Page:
Protege of Canadian "Spy Master",
SIR WILLIAM STEPHENSON.
Sir William met Princess Noor on a tiger shoot in India in 1934.
"Madeleine" was a young woman of haunting beauty, the center of cruel controversy after her death. "She should never have been sent to France", declared a fellow agent, quoted in the official British history of these operations. "She was a splendid, vague, dreamy creature, far too conspicuous - twice seen, never forgotten - and she had no sense of security...." An attempt was made to stop her mission when spy school instructors said nothing could hide her striking appearance. She would certainly attract German officers, which was not the idea. A writer of children's books, she had lived in a fairy world that left no room for cynicism or distrust. Her cover name was taken from one of her stories - the last that she read over Radio Paris to French Children in freedom.
She was born in the Kremlin, incredibly enough, a descendant of the Tiger of Mysore, the last Muslim ruler of South India. Her father had been invited to teach Sufism to the Tsar in 1912. Her real name was Noor-un-nisa Inayat Khan, "Light of Womanhood". Her American mother was the niece of the founder of Christian Science. She had been raised by her father, the leader of an Islamic religious movement, to believe that love and tolerance were the only weapons against inhumanity. This doctrine - Sufism, which was to become fashionable in the west during the 1970's - had been banned in Germany as "alien to German culture". She still believed Sufism would overcome Nazism, just as nonviolence in India must overthrow British Imperialism.
Bill Stephenson, the Canadian "Spy Master" and top man in British Intelligence during the war, had met Princess Noor in India in 1934. He sensed steel within her seemingly timid personality. She was nineteen years old then, stunningly pretty, gifted with an innocence which he judged could never be corrupted. He was leading a mission of technical experts studying India's resources and potential for self-development. He met her on a tiger shoot arranged by her father's fellow Muslim Air Vice-Marshall Nawab Haji Khan, chief of the Chamber of Princes and Nawab of Bhopal. The pomp and ceremony of the jungle shikaris amused both the girl and Stephenson. They talked about a future India where the gap between rich and poor might be narrowed through love and compassion.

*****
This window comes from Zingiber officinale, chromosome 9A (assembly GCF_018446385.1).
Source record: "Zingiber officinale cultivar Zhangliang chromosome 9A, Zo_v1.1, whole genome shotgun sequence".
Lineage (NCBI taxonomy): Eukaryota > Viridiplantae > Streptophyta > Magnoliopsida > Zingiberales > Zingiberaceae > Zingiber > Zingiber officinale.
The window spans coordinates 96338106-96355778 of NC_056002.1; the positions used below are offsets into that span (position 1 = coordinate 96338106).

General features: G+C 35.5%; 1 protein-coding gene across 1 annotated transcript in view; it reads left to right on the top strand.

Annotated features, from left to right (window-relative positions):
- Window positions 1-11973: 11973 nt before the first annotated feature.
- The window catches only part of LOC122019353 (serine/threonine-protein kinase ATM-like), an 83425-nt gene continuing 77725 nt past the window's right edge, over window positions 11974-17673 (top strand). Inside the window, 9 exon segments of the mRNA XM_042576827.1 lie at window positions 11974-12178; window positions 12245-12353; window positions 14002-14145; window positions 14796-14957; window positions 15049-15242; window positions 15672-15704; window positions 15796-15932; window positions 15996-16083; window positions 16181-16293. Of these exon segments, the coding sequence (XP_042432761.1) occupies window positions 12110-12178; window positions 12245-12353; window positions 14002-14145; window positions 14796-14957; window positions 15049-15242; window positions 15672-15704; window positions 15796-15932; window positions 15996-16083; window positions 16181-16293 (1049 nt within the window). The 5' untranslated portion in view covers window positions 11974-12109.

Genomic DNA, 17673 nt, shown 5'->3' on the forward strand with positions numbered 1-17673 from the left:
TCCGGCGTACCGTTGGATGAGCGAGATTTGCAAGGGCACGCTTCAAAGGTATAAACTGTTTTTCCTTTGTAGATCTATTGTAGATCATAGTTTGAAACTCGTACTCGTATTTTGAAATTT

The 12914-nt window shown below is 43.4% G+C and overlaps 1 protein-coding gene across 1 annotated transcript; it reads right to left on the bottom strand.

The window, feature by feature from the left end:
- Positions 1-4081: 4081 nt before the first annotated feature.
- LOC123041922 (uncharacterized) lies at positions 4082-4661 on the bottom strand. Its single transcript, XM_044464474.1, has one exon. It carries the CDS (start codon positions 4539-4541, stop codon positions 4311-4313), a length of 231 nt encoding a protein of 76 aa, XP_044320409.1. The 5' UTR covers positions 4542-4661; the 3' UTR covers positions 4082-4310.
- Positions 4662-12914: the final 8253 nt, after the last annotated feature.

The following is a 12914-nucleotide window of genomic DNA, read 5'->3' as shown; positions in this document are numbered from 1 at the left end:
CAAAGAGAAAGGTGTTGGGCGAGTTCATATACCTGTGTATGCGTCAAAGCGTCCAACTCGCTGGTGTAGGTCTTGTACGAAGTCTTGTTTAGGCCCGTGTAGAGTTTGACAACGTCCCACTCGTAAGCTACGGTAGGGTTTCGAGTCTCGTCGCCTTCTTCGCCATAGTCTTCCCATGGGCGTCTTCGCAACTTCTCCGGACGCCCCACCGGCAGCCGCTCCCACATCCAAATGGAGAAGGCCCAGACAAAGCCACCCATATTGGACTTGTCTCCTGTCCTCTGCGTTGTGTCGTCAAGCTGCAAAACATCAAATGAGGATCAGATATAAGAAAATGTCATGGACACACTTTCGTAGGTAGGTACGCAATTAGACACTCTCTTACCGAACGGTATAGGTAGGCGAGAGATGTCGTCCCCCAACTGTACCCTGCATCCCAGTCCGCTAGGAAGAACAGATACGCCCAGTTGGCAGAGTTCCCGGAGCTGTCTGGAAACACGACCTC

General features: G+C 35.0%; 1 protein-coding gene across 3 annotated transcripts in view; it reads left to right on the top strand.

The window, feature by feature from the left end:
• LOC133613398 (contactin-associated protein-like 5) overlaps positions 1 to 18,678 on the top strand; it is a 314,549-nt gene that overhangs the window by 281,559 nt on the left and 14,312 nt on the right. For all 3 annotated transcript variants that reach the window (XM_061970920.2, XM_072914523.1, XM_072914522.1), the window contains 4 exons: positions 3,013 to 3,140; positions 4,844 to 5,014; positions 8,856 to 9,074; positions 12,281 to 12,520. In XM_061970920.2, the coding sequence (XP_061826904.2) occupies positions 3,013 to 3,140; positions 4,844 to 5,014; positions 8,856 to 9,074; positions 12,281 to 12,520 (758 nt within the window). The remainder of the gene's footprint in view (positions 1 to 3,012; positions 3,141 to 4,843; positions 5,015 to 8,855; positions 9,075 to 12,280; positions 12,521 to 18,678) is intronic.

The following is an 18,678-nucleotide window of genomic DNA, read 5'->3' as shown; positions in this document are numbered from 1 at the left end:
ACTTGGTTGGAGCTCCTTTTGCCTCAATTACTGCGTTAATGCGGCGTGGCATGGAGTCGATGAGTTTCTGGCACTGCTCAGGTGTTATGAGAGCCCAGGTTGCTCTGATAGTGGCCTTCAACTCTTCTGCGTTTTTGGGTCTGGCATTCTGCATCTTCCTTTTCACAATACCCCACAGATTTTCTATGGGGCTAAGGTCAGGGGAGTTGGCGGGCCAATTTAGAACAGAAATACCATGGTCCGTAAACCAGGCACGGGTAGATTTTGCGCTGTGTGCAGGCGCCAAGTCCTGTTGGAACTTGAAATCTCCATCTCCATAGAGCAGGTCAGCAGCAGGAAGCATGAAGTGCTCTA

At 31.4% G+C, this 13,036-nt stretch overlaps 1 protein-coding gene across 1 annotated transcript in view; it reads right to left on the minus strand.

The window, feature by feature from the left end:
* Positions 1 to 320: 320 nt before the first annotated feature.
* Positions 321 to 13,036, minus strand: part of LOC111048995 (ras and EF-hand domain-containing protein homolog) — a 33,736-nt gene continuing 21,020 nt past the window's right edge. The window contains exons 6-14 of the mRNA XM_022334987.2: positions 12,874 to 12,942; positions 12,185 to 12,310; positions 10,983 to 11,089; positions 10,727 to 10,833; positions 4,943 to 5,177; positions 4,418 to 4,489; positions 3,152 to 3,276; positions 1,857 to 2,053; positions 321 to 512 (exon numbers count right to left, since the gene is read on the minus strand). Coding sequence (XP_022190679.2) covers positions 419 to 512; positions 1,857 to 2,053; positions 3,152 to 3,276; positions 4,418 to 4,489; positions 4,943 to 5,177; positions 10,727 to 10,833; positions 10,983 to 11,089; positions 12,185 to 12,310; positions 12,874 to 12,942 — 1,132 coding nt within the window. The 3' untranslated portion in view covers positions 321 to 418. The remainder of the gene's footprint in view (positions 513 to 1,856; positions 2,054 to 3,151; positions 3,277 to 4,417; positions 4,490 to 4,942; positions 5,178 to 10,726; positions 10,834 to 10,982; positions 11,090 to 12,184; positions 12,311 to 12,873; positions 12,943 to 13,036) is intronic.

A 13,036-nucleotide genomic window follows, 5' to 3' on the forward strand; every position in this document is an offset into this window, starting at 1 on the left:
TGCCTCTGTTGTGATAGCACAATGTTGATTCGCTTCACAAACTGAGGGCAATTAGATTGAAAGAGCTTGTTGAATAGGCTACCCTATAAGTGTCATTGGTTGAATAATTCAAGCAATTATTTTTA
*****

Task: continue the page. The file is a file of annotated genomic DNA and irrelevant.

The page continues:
The Nawab was a close friend of Stephenson's and later, on active service with the RAF, he learned that the Canadian kept a fatherly eye on the girl. It was in this way that Noor entered the world of Baker Street armed with credentials. She could not remain in the RAF, however. The regular services had a reputation against women taking part in military operations. Noor was provided with a new identity that fitted her personality and resembled her true background.
She became Jeanne-Marie Regnier, a children's nurse, known henceforth as "Madeleine". She needed ration books and identity papers. These were manufactured by the forgery experts in Toronto. She required a wardrobe of essential clothing from Paris. This was assembled by a Jewish 'manufacturer' who, having escaped himself from Europe, managed an establishment in Montreal of expert tailors and seamstresses, who worked for purely nominal wages, had been enrolled in the armed forces, and were sworn to secrecy. Their skill lay in doctoring refugee clothing. There were, for example, a half dozen ways that a button might be stitched onto a coat, depending on where it was tailored in Europe. A wrongly sewn button could dispatch agents to death. Madeleine learned what was in store.